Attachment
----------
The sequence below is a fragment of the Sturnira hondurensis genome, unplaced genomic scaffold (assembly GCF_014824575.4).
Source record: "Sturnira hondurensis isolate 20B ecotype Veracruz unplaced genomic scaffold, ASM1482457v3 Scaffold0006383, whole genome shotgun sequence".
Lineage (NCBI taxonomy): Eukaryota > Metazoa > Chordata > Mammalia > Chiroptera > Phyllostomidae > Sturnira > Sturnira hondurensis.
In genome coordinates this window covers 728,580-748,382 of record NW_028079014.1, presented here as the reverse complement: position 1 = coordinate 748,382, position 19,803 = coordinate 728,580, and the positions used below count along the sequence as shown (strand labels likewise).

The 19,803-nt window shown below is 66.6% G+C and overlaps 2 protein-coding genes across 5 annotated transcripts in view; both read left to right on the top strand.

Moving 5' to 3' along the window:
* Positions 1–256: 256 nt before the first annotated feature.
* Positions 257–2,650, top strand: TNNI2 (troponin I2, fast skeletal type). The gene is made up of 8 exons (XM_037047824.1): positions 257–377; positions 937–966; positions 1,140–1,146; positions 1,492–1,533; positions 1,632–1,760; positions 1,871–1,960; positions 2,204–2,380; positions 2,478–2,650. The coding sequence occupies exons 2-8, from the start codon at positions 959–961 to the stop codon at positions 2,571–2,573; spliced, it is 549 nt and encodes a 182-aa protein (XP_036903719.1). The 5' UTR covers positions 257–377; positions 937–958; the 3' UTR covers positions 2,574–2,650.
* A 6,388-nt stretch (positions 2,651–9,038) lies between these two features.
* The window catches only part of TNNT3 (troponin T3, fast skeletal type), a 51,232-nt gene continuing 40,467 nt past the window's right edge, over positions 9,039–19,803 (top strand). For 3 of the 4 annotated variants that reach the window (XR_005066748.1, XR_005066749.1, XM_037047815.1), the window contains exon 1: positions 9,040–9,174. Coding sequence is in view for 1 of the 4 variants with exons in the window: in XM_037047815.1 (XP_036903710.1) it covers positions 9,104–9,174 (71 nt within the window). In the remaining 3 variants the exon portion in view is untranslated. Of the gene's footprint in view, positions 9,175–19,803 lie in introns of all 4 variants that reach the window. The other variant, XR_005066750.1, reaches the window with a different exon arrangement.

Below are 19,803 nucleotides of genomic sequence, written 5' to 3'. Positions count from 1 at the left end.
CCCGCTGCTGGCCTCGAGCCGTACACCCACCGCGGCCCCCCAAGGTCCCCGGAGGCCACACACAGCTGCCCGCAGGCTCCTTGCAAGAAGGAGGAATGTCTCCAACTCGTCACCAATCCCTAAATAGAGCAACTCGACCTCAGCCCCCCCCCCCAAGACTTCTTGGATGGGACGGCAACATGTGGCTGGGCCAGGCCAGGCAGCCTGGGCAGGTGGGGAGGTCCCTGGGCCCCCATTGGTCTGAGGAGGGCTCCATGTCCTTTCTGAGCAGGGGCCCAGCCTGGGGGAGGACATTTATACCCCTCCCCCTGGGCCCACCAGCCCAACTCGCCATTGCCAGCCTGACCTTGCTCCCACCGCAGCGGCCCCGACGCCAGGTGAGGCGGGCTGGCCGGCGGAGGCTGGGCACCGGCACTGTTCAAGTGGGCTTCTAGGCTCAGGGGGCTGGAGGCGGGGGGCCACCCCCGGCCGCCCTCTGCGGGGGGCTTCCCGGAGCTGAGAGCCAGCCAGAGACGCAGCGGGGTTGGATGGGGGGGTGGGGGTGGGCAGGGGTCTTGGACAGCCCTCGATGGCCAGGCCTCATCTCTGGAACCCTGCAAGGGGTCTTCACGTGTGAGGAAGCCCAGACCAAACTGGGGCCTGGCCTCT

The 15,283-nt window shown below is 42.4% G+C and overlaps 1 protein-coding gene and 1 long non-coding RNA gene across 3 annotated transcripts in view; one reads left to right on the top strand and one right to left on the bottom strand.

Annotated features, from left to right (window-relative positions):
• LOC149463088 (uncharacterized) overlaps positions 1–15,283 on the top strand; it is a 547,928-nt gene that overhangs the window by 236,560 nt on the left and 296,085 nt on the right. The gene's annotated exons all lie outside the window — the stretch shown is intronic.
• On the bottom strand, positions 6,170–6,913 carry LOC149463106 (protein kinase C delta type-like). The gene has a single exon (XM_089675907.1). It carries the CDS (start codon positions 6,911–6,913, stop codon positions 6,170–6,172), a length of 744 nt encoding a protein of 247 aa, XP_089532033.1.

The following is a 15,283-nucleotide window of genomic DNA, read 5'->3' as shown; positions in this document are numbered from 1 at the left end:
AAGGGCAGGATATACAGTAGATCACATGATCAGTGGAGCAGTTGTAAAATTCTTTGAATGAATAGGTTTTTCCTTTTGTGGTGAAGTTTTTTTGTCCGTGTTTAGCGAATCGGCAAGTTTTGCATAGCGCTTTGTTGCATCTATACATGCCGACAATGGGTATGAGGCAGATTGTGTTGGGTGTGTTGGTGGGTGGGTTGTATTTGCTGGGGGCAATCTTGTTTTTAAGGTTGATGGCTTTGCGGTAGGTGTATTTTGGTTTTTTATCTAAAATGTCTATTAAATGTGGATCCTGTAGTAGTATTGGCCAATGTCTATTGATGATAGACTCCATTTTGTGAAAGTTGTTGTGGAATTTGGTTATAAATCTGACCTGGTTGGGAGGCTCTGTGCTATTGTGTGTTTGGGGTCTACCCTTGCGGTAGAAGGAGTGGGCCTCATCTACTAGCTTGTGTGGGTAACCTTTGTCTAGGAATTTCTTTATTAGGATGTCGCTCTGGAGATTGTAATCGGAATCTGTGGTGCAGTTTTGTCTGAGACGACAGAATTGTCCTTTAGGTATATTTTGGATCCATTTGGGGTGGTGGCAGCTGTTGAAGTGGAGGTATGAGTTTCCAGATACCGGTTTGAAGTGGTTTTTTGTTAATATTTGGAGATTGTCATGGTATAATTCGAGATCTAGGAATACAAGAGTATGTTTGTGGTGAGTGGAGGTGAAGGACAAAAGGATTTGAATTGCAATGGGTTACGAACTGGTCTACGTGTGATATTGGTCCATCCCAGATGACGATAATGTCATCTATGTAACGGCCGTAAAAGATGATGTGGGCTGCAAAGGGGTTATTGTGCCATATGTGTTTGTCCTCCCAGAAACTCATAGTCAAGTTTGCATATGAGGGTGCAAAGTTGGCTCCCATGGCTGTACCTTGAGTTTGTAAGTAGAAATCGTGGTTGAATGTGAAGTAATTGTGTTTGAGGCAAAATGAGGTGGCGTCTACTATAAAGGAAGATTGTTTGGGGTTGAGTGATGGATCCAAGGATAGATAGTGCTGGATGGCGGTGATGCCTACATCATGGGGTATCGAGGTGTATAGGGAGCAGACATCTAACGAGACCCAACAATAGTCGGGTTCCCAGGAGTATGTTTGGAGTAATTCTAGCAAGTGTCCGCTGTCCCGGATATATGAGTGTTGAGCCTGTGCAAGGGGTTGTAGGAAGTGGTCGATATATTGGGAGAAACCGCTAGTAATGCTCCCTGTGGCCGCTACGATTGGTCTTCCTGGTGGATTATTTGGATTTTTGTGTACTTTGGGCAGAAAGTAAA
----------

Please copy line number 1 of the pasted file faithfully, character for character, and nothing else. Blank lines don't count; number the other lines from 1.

The sequence below is a fragment of the Sturnira hondurensis genome, unplaced genomic scaffold (assembly GCF_014824575.4).